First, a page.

Trump’s Chicago tower under construction. Photo (cc) 2006 by JeremyA.

A private equity firm that helped destroy local newspapers was also involved in building Donald Trump’s Chicago tower, a fiasco that was the subject of an in-depth investigative report over the weekend produced by The New York Times and ProPublica. The story, published in the Times, found that Trump may owe $100 million because he used “a dubious accounting maneuver to claim improper tax breaks from his troubled Chicago tower.” That conclusion is based on an Internal Revenue Service investigation whose details the two news organizations uncovered.

The tower, built on the former site of the Chicago Sun-Times, was plagued by cost overruns and overly optimistic estimates of the revenues that would be brought in. But this post isn’t about Trump’s problems. It’s about this:

As his cost estimates increased, Mr. Trump arranged to borrow as much as $770 million for the project — $640 million from Deutsche Bank and $130 million from Fortress Investment Group, a hedge fund and private equity company. He personally guaranteed $40 million of the Deutsche loan. Both Deutsche and Fortress then sold off pieces of the loans to other institutions, spreading the risk and potential gain.

Fortress Investment Group is the firm that launched the era of private equity firms’ owning newspapers, described by Margot Susca in her book “Hedged: How Private Investment Funds Helped Destroy American Newspapers and Undermine Democracy,” which was published earlier this year. I reviewed it for The Arts Fuse. As Susca wrote, Fortress paid $530 million in 2005 to purchase Liberty Group Publishing, which it renamed GateHouse Media.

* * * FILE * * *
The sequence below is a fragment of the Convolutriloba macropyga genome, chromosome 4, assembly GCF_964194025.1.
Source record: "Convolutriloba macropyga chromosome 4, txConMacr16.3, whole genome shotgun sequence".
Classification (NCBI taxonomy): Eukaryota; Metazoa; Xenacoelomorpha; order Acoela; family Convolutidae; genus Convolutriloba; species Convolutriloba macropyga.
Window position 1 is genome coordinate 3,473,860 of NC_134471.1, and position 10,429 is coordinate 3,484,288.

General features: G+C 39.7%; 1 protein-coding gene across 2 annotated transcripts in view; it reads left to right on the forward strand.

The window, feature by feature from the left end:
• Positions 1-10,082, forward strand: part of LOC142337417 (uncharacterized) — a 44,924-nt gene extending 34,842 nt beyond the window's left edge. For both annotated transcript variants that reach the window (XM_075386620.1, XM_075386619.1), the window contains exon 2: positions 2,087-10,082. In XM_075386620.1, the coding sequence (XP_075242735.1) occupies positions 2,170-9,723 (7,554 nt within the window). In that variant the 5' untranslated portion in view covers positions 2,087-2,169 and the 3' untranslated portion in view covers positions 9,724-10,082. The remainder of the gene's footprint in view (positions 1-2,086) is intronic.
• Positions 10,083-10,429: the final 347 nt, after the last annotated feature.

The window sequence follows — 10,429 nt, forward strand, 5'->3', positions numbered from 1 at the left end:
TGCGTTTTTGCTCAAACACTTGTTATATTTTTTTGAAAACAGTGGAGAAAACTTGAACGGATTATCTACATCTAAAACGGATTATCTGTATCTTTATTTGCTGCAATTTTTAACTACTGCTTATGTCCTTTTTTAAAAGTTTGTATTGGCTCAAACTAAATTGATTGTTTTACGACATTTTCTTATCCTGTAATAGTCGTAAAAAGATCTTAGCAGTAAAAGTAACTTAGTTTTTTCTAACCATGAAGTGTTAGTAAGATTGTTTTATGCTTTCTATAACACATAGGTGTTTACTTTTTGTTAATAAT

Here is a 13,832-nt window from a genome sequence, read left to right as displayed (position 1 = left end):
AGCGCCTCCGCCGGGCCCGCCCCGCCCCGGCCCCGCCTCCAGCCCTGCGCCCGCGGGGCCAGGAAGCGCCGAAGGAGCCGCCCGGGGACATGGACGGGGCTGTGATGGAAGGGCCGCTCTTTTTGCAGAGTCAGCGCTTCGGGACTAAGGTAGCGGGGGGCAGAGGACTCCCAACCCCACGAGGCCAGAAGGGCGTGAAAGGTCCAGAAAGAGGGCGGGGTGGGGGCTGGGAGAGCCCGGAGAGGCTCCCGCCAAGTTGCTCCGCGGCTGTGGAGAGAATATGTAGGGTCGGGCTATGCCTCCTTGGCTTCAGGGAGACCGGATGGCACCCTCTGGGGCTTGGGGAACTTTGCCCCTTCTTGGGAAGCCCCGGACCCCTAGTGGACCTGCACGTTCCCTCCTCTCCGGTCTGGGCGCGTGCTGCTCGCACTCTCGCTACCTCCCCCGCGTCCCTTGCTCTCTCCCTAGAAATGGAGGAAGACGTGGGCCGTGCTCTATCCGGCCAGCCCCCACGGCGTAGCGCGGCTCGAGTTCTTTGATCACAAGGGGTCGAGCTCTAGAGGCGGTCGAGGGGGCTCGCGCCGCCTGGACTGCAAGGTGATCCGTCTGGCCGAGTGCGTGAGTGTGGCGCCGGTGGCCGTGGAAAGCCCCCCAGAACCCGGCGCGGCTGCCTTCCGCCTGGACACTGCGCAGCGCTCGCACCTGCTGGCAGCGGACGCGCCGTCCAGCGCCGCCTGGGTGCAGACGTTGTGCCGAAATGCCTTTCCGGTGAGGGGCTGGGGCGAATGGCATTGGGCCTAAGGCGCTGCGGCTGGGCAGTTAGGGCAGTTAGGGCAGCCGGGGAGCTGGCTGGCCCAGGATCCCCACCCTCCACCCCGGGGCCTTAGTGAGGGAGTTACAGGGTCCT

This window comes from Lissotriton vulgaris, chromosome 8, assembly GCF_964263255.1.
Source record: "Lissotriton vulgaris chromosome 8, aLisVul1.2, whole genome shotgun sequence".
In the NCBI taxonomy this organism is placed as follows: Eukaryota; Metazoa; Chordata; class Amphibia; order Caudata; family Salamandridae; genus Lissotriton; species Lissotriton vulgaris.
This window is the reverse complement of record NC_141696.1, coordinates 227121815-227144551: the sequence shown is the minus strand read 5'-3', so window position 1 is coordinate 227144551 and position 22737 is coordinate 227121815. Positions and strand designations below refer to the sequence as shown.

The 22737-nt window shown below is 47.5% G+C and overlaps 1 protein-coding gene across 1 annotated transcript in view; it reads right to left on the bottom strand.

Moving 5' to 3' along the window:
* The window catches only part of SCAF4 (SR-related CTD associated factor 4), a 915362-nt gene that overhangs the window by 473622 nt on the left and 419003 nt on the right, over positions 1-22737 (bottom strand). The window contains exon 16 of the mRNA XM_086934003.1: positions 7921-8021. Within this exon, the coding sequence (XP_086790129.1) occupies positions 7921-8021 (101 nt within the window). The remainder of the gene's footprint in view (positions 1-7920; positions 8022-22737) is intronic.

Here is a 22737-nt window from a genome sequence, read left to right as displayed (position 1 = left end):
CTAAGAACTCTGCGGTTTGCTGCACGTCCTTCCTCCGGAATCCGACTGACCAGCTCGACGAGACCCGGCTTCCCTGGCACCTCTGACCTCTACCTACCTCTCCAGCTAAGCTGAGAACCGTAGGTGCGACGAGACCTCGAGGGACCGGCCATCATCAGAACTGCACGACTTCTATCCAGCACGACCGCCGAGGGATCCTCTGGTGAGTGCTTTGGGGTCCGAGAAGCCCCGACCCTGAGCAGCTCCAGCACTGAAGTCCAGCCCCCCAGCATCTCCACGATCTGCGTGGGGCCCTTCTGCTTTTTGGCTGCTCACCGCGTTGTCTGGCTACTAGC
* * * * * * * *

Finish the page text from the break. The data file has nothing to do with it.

GateHouse built a nationwide network of community newspapers, taking them in and out of bankruptcy twice and slashing newsrooms in order to goose revenues and fuel the acquisition of still more papers. That culminated in 2019 when GateHouse merged with Gannett, the country’s largest newspaper chain, a $1.1 billion deal that saddled the new Gannett with an enormous pile of debt. Fortress kept right on profiting, Susca wrote, as the firm continued to extract millions of dollars in managment fees. And Gannett kept right on cutting. Susca put it this way in describing what Fortress and other masters of the universe have done to newspapers, and what that has meant for democracy:

Researchers have shown that investments in sustainability, diversity, and community suffer when profit is the only goal; companies involved in those efforts to improve the world around them may actually inspire hedge funds to target them; hedge funds see line items in those businesses that, if eliminated, could lead to more profits….

At a time when government accountability and truth itself are at a crucial nexus, news organizations in the private investment era have failed citizens as these organizations have boosted private investment funds’ bottom lines.

To organizations like Fortress, it makes no difference whether they’re helping to bail out Trump or destroy newspapers. The bottom line is the bottom line, and nothing else matters.

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